Oscar

The little thin mare

Date posted: 1st September 2012

This is a story of a mare who I bought 3 years ago. I bought this horse purely because I felt sorry for her as she was so thin. She was 7 years old and been used as a broodmare so I knew she would take some time firstly to get her weight up and then to be able to start riding her. I have bought several underweight horses previously because I like to think that I can make a difference to them and give them a better life where they will be well looked after then one day when they are looking as they should be and well trained I can think about finding them a good home for life.

Friesian horses are very good doers so they are not often underweight unless they either have not been looked after or if they have an underlying problem, I know this but sometimes my heart rules my head as it did with this mare.

 

The transporter picked her up and phoned me to ask if I was aware of the condition of this horse, which I was but when she arrived I still got a shock! she looked like someone had thrown skin and hair over a skeleton,her backside just had no fat and no muscle at all, her spine was sticking out and her ribs all visible. Because she was so thin I had to question if she was pure Friesian as she looked like a TB cross,  she had all of the correct paperwork, was registered and graded etc. First thing was to get her wormed, I was expecting to find lots of worms in her droppings but…. nothing, next thing the dentist was booked but as soon as she clocked the dentist she was having none of it and no way was she having any official looking person near her so next the vet came and had to sedate her (this is the one and only Friesian that I have ever had sedated to have a normal examination and rasping of teeth) to my amazement no problems in her mouth either. She was terribly head shy and would not let me put a bridle on her so while she was sedated we also checked in her ears but ..no problems again!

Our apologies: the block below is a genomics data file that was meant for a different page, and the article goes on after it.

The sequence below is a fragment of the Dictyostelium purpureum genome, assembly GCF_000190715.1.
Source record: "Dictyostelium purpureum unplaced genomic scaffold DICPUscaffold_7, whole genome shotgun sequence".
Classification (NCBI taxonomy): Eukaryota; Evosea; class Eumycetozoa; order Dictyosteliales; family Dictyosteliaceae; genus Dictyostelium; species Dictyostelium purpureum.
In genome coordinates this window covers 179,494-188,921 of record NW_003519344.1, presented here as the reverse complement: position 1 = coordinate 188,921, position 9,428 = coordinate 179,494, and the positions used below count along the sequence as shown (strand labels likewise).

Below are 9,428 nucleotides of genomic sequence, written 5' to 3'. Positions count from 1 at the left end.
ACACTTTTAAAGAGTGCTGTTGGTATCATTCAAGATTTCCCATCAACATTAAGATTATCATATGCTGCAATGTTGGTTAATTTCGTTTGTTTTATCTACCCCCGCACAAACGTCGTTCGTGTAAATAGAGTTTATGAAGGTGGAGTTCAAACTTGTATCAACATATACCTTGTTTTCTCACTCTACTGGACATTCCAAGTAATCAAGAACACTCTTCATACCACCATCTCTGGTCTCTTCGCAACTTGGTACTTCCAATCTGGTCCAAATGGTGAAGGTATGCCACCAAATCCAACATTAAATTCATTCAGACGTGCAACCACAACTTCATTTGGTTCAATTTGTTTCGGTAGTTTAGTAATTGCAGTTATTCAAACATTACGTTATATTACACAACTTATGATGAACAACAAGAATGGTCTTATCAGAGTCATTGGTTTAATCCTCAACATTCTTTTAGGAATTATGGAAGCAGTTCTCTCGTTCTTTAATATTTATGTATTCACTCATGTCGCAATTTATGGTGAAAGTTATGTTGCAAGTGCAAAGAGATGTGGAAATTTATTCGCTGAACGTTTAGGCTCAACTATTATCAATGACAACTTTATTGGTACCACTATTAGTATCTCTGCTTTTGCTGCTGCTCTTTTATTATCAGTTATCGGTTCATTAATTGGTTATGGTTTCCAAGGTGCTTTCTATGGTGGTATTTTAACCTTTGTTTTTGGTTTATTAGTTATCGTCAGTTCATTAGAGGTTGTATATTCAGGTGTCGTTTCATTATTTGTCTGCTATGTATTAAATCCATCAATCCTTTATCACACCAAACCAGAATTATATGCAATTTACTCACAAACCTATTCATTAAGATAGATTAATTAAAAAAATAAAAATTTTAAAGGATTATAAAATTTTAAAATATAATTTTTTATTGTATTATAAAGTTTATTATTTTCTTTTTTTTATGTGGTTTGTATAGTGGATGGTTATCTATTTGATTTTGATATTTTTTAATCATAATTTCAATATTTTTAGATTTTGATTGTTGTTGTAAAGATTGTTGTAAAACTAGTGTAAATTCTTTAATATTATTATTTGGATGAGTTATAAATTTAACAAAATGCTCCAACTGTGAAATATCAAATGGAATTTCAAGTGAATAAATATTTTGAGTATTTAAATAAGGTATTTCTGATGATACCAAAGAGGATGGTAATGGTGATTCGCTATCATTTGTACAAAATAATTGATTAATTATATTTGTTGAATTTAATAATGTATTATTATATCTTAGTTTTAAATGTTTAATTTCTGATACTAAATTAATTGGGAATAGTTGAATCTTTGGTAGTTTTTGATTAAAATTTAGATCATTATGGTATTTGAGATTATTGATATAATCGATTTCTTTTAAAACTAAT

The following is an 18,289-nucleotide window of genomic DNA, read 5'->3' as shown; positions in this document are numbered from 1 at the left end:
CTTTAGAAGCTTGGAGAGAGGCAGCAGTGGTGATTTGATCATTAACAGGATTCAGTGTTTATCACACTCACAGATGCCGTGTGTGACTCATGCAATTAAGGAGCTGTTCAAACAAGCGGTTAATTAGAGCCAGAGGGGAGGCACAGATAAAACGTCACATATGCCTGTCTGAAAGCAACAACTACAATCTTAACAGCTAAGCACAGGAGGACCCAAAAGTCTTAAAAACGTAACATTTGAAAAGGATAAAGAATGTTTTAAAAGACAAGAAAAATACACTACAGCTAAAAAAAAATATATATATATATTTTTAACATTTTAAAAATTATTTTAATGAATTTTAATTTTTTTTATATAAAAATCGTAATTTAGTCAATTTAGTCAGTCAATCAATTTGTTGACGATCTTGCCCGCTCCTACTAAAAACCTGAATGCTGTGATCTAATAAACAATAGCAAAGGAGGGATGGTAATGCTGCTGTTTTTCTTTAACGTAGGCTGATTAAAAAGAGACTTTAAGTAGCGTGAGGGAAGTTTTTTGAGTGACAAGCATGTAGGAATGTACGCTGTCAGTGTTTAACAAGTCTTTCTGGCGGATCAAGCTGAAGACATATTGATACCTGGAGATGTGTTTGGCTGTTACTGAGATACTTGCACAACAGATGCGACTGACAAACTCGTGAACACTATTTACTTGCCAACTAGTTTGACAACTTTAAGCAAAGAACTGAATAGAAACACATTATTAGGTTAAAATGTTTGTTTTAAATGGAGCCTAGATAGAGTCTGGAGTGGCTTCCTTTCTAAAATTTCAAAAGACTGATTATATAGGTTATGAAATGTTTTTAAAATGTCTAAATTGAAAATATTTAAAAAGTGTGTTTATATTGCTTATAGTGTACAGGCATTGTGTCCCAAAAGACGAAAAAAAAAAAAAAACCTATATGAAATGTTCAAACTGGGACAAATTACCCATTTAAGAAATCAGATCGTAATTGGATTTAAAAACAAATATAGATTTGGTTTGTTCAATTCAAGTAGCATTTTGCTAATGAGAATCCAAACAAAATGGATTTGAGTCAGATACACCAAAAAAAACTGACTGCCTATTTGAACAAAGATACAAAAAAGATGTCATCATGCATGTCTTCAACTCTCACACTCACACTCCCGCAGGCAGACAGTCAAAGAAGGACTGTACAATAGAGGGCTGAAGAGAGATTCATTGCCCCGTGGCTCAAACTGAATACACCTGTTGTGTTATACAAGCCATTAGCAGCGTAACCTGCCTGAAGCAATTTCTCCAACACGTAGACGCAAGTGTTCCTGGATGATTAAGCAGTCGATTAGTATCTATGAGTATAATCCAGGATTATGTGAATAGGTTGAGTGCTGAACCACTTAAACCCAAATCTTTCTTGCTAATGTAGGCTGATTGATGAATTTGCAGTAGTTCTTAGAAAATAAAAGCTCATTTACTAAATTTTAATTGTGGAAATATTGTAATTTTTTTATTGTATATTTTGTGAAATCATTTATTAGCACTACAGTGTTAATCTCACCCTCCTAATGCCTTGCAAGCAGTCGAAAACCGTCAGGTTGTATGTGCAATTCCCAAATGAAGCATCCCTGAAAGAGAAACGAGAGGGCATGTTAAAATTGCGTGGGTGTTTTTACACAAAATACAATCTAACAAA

She hated men with a passion and was very aggressive towards them and yet if anyone raised a hand too quickly she was gone and very quickly which is so strange for a friesian, they are normally well loved for being such kind natured horses and want to come to people but this one clearly had issues.

Because of her aggressive behaviour I was advised by a vet to have her put to sleep but that is not in my nature and I have to admit I found her quite intriguing as to why she acted the way that she did and why she was so thin.

I spent months feeding her small feeds often (4 feeds per day at one point) as well as her having good grass and haylage and hay. Basically she ate as much as she wanted (after building it up slowly initially) but she still didn’t put weight on. She had a lot of nervous energy, she would pace in the field and never settle so I decided I would try her out at grass in a quiet field away from the activity of the farm and so she became nanny to two foals and she took her responsability very seriously. She did thrive on this and gained some weight but never looked good. She is pictured below with a filly who she claimed as her own (when the foal had been weaned from her actual mother), she protected this filly as though it were her own foal.